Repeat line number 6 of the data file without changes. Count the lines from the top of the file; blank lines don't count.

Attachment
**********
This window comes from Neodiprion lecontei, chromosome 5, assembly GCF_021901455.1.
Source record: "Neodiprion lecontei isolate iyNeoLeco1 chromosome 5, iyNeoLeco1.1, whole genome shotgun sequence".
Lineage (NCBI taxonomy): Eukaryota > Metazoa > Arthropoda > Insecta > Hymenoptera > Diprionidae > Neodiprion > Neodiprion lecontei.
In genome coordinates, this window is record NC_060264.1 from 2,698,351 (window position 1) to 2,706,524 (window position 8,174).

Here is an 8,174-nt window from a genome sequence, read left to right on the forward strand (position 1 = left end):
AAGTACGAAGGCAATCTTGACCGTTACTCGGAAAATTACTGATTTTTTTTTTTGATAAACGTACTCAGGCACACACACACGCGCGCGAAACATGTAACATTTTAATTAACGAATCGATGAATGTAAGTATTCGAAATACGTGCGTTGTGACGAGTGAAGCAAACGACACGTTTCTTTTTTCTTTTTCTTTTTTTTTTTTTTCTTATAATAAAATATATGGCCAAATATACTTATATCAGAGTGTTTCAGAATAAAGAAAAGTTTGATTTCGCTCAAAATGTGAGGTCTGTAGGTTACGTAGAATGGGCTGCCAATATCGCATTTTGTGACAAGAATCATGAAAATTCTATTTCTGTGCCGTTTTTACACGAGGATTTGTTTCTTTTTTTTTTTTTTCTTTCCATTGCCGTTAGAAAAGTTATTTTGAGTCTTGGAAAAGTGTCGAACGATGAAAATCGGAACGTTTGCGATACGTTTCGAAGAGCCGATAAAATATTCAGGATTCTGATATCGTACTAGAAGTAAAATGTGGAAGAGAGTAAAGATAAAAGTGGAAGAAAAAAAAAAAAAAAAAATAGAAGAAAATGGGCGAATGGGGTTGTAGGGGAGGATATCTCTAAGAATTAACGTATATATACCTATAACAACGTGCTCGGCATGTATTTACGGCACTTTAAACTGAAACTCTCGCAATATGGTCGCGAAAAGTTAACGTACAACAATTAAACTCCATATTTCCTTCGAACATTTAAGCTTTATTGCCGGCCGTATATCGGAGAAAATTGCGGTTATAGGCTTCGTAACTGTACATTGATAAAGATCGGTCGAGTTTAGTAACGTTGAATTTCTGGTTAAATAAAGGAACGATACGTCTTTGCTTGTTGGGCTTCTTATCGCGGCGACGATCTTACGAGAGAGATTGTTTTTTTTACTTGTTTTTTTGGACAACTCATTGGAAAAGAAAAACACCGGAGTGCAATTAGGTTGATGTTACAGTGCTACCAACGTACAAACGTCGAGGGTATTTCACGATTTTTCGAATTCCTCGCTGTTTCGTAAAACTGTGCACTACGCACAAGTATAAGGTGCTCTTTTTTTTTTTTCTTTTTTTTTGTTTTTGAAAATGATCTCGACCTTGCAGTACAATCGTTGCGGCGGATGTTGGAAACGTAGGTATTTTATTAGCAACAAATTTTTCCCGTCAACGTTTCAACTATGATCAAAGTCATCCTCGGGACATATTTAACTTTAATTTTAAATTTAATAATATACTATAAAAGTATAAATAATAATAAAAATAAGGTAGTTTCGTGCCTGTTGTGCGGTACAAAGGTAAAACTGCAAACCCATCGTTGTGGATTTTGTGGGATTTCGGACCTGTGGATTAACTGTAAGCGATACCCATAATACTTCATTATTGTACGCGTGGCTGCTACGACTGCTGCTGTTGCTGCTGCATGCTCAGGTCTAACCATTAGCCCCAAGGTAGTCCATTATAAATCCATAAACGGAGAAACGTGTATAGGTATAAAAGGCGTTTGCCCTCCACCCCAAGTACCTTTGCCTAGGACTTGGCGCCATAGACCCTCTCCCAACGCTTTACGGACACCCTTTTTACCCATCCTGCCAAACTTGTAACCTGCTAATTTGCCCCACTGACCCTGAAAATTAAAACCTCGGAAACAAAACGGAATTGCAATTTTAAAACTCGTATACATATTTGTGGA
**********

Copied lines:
AAGTACGAAGGCAATCTTGACCGTTACTCGGAAAATTACTGATTTTTTTTTTTGATAAACGTACTCAGGCACACACACACGCGCGCGAAACATGTAACATTTTAATTAACGAATCGATGAATGTAAGTATTCGAAATACGTGCGTTGTGACGAGTGAAGCAAACGACACGTTTCTTTTTTCTTTTTCTTTTTTTTTTTTTTCTTATAATAAAATATATGGCCAAATATACTTATATCAGAGTGTTTCAGAATAAAGAAAAGTTTGATTTCGCTCAAAATGTGAGGTCTGTAGGTTACGTAGAATGGGCTGCCAATATCGCATTTTGTGACAAGAATCATGAAAATTCTATTTCTGTGCCGTTTTTACACGAGGATTTGTTTCTTTTTTTTTTTTTTCTTTCCATTGCCGTTAGAAAAGTTATTTTGAGTCTTGGAAAAGTGTCGAACGATGAAAATCGGAACGTTTGCGATACGTTTCGAAGAGCCGATAAAATATTCAGGATTCTGATATCGTACTAGAAGTAAAATGTGGAAGAGAGTAAAGATAAAAGTGGAAGAAAAAAAAAAAAAAAAAATAGAAGAAAATGGGCGAATGGGGTTGTAGGGGAGGATATCTCTAAGAATTAACGTATATATACCTATAACAACGTGCTCGGCATGTATTTACGGCACTTTAAACTGAAACTCTCGCAATATGGTCGCGAAAAGTTAACGTACAACAATTAAACTCCATATTTCCTTCGAACATTTAAGCTTTATTGCCGGCCGTATATCGGAGAAAATTGCGGTTATAGGCTTCGTAACTGTACATTGATAAAGATCGGTCGAGTTTAGTAACGTTGAATTTCTGGTTAAATAAAGGAACGATACGTCTTTGCTTGTTGGGCTTCTTATCGCGGCGACGATCTTACGAGAGAGATTGTTTTTTTTACTTGTTTTTTTGGACAACTCATTGGAAAAGAAAAACACCGGAGTGCAATTAGGTTGATGTTACAGTGCTACCAACGTACAAACGTCGAGGGTATTTCACGATTTTTCGAATTCCTCGCTGTTTCGTAAAACTGTGCACTACGCACAAGTATAAGGTGCTCTTTTTTTTTTTTCTTTTTTTTTGTTTTTGAAAATGATCTCGACCTTGCAGTACAATCGTTGCGGCGGATGTTGGAAACGTAGGTATTTTATTAGCAACAAATTTTTCCCGTCAACGTTTCAACTATGATCAAAGTCATCCTCGGGACATATTTAACTTTAATTTTAAATTTAATAATATACTATAAAAGTATAAATAATAATAAAAATAAGGTAGTTTCGTGCCTGTTGTGCGGTACAAAGGTAAAACTGCAAACCCATCGTTGTGGATTTTGTGGGATTTCGGACCTGTGGATTAACTGTAAGCGATACCCATAATACTTCATTATTGTACGCGTGGCTGCTACGACTGCTGCTGTTGCTGCTGCATGCTCAGGTCTAACCATTAGCCCCAAGGTAGTCCATTATAAATCCATAAACGGAGAAACGTGTATAGGTATAAAAGGCGTTTGCCCTCCACCCCAAGTACCTTTGCCTAGGACTTGGCGCCATAGACCCTCTCCCAACGCTTTACGGACACCCTTTTTACCCATCCTGCCAAACTTGTAACCTGCTAATTTGCCCCACTGACCCTGAAAATTAAAACCTCGGAAACAAAACGGAATTGCAATTTTAAAACTCGTATACATATTTGTGGA